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Prenuptial agreements getting longer — and more unusual

On Behalf of | Aug 20, 2015 | Divorce, Firm News |

Many New York residents who fall in love and begin a long-term relationship usually expect that the relationship will last a lifetime. However, the legally binding contracts associated with long-term relationships, such as prenuptial agreements, are supposedly getting much longer and, sometimes, even more unusual. Prenuptial agreements are no longer for the rich and famous and, more and more, are containing what are known as love contracts.

For years, the press reported on the alleged lifestyle clauses that the rich, famous and powerful included in their prenuptial agreements. These amounted to financial penalties that were incurred when a partner, say, did not keep a pre-agreed weight, violated gambling restrictions or failed in his or her promise to not use illegal drugs. Some of these clauses even stipulated how much time the couple was to spend together each week.

Premarital agreements, as well as cohabitation agreements, are usually addressed or come into play at the end of a relationship. However, these love contracts, or lifestyle clauses, that are placed within these legal documents are often meant to be a relationship blueprint to keep the couple together. Now, they are catching on with the general public, whether officially married or no. One expert estimated that almost one-third of relationship agreements now include these clauses, and the trend increased by around 10 percent last year.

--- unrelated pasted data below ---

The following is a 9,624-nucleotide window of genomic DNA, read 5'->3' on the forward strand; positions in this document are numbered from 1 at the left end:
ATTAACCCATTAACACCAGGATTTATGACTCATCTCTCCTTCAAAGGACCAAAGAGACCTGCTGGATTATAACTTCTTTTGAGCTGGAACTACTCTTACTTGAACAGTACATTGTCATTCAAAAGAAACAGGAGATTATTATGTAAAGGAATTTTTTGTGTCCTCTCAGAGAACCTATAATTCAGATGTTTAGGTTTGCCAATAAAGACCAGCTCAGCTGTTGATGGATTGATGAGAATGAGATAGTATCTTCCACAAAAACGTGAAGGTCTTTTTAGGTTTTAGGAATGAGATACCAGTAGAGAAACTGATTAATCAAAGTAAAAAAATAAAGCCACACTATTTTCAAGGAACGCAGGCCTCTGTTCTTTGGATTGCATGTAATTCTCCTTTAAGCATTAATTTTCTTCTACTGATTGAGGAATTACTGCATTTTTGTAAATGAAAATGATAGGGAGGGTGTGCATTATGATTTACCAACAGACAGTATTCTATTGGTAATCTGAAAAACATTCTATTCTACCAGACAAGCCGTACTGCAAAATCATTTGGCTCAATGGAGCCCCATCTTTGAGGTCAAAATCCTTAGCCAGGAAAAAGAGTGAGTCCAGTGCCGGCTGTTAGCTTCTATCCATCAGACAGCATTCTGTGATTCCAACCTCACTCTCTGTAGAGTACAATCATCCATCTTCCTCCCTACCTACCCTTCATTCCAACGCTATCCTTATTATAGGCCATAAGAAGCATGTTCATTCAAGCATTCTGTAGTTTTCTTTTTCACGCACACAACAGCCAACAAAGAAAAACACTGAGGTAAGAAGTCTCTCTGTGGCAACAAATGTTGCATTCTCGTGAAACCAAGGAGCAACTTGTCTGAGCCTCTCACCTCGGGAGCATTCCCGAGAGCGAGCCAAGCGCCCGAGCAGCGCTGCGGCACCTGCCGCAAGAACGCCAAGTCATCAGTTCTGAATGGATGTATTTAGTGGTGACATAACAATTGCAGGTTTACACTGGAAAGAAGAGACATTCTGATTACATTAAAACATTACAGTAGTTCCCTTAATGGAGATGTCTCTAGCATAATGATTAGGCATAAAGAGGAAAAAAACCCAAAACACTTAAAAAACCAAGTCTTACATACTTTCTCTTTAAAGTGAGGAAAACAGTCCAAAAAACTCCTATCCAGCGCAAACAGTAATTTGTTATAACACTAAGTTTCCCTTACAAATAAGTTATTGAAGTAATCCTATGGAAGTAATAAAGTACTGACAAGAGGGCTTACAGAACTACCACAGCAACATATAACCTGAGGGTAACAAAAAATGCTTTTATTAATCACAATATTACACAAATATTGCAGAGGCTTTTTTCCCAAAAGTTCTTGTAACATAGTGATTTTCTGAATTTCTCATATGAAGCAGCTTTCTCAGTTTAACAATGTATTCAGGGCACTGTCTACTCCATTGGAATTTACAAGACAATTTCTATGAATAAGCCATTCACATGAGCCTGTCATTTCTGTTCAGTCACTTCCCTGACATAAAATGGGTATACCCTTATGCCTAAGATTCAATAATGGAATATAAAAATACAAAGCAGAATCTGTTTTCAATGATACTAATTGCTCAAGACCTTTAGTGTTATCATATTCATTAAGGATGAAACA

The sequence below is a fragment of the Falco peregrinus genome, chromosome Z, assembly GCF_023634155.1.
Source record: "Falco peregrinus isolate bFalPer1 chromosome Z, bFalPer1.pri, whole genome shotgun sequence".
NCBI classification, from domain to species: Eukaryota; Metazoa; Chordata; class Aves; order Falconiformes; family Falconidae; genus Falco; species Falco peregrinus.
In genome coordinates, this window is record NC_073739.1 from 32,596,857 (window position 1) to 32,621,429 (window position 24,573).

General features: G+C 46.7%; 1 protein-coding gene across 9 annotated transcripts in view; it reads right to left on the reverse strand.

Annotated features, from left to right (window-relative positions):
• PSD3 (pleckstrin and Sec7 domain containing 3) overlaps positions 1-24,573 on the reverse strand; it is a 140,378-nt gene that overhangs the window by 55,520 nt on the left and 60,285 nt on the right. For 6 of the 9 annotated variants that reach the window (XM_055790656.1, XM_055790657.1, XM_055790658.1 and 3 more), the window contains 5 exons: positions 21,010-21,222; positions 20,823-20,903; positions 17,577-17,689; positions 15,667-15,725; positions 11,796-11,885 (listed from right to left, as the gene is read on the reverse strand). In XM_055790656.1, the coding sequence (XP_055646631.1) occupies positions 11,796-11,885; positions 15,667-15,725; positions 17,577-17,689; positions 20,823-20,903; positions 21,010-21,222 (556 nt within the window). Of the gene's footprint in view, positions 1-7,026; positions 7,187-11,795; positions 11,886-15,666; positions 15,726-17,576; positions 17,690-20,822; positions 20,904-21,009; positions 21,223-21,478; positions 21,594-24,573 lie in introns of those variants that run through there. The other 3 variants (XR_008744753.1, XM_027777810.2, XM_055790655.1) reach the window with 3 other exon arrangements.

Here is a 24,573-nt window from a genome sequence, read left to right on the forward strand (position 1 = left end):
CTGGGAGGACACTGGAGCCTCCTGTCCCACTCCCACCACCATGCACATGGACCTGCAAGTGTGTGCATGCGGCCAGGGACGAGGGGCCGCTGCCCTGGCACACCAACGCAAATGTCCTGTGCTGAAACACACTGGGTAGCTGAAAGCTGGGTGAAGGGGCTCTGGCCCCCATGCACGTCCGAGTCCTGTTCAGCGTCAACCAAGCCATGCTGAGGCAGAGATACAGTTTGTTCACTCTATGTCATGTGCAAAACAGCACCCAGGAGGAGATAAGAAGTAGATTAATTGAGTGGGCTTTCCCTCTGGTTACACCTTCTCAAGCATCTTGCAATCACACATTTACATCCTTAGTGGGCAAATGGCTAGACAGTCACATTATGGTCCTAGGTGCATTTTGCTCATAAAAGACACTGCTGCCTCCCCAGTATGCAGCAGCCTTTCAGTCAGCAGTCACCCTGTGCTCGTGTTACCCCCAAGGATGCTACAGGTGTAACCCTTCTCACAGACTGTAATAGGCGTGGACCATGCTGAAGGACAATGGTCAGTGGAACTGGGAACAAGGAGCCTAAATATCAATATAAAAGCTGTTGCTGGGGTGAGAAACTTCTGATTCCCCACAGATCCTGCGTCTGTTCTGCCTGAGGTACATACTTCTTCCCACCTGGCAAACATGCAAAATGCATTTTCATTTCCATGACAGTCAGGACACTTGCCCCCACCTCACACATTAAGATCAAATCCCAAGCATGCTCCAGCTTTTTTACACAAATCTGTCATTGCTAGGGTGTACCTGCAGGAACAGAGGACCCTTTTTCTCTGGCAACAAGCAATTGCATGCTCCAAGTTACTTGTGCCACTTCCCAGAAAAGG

In the past, many individuals were only concerned with obtaining a will to allocate their assets when they died. Now, individuals are including clauses to address issues related to social media no-nos, like uploading an embarrassing image to Instagram, or quality-time activities like reading a book together. Whatever the contract clauses New York couples choose to include, they often consult an experienced family law attorney when drafting their initial prenuptial agreements.

Source: cnbc.com, “Laying the groundwork for a lifetime of love“, Constance Gustke, Aug. 8, 2015